ar-is-tar'-kus (Aristarchos, "best ruler"):
He was one of those faithful companions of the apostle Paul who shared with him his labors and sufferings. He is suddenly mentioned along with Gaius as having been seized by the excited Ephesians during the riot stirred up by the silversmiths (Acts 19:29). They are designated "men of Macedonia, Paul's companions in travel." We learn later that he was a native of Thessalonica (Acts 20:4; 27:2). They were probably seized to extract from them information about their leader Paul, but when they could tell nothing, and since they were Greeks, nothing further was done to them.
When Aristarchus attached himself to Paul we do not know, but he seems ever after the Ephesian uproar to have remained in Paul's company. He was one of those who accompanied Paul from Greece via Macedonia (Acts 20:4). Having preceded Paul to Troas, where they waited for him, they traveled with him to Palestine. He is next mentioned as accompanying Paul to Rome (Acts 27:2). There he attended Paul and shared his imprisonment. He is mentioned in two of the letters of the Roman captivity, in the Epistle to the church at Colossians 4:10, and in the Epistle to Phm (Philemon 1:24), in both of which he sends greetings. In the former Paul calls him "my fellow-prisoner." According to tradition he was martyred during the persecution of Nero.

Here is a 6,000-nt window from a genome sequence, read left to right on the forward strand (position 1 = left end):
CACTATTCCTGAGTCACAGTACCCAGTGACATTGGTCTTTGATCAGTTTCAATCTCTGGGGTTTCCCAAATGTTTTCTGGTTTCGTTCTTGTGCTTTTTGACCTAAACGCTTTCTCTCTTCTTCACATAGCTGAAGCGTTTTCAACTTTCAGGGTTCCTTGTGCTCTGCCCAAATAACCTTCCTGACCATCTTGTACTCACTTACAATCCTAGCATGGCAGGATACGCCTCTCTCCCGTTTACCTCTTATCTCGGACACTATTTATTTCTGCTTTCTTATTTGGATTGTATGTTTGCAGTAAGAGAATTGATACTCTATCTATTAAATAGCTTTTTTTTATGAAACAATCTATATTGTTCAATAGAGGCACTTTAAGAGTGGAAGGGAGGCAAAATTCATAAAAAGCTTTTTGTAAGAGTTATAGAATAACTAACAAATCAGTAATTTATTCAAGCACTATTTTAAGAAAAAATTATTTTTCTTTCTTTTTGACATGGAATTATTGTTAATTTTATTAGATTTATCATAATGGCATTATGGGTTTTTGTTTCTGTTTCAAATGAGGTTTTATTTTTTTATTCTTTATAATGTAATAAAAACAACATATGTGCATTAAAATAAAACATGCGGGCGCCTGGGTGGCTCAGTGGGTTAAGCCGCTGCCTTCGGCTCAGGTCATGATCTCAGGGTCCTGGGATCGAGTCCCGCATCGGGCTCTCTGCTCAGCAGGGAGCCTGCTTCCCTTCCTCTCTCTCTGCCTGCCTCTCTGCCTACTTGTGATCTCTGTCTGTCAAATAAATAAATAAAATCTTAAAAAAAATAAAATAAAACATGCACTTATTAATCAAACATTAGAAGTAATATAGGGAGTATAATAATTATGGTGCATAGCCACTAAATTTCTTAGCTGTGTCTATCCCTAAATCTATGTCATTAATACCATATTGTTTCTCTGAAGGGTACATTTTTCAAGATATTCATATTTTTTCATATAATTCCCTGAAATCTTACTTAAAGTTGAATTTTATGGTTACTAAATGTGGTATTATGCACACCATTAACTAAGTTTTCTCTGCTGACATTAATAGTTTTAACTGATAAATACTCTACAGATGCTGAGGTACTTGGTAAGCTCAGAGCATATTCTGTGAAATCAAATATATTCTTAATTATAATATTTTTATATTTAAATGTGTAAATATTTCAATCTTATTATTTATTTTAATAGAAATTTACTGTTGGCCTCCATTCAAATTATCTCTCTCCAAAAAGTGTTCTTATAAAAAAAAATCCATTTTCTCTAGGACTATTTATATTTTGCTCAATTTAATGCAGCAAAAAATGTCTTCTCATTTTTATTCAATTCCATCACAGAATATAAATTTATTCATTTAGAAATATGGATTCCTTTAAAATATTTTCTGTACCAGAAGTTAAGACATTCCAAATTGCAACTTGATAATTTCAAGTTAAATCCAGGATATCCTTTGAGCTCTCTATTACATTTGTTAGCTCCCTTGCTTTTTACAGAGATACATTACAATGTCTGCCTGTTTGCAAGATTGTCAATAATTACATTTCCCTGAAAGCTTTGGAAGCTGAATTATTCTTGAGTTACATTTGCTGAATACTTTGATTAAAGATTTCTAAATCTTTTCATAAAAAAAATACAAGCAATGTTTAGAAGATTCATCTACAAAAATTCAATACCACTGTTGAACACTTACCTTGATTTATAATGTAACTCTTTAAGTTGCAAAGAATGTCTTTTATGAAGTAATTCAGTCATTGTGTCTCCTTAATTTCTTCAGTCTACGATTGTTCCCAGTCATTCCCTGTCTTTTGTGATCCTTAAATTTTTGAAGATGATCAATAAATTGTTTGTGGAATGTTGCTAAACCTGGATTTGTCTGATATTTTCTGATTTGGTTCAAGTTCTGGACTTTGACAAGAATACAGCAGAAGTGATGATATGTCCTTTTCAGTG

S. F. Hunter
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